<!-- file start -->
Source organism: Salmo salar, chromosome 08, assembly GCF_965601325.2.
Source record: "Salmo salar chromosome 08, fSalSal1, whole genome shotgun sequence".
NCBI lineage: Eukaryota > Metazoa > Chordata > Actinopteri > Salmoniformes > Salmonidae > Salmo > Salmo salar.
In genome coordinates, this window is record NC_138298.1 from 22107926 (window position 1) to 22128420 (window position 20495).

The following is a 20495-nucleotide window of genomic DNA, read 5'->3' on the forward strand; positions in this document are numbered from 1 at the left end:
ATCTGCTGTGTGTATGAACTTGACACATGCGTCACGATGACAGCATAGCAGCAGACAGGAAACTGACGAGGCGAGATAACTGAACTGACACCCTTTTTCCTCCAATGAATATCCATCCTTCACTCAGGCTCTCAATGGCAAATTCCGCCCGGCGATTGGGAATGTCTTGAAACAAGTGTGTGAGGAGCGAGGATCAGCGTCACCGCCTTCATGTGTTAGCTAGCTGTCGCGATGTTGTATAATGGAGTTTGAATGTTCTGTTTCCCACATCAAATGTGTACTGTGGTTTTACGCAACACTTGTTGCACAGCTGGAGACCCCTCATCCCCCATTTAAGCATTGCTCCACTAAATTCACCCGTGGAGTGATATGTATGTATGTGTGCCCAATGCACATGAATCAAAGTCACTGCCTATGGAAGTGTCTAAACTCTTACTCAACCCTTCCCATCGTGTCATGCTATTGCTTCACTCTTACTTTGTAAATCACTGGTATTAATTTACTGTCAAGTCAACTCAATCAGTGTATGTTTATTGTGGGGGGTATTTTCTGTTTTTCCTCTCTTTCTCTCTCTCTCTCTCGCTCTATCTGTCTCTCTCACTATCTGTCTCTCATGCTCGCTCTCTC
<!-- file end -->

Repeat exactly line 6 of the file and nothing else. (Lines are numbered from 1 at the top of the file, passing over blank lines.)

ATCTGCTGTGTGTATGAACTTGACACATGCGTCACGATGACAGCATAGCAGCAGACAGGAAACTGACGAGGCGAGATAACTGAACTGACACCCTTTTTCCTCCAATGAATATCCATCCTTCACTCAGGCTCTCAATGGCAAATTCCGCCCGGCGATTGGGAATGTCTTGAAACAAGTGTGTGAGGAGCGAGGATCAGCGTCACCGCCTTCATGTGTTAGCTAGCTGTCGCGATGTTGTATAATGGAGTTTGAATGTTCTGTTTCCCACATCAAATGTGTACTGTGGTTTTACGCAACACTTGTTGCACAGCTGGAGACCCCTCATCCCCCATTTAAGCATTGCTCCACTAAATTCACCCGTGGAGTGATATGTATGTATGTGTGCCCAATGCACATGAATCAAAGTCACTGCCTATGGAAGTGTCTAAACTCTTACTCAACCCTTCCCATCGTGTCATGCTATTGCTTCACTCTTACTTTGTAAATCACTGGTATTAATTTACTGTCAAGTCAACTCAATCAGTGTATGTTTATTGTGGGGGGTATTTTCTGTTTTTCCTCTCTTTCTCTCTCTCTCTCTCGCTCTATCTGTCTCTCTCACTATCTGTCTCTCATGCTCGCTCTCTC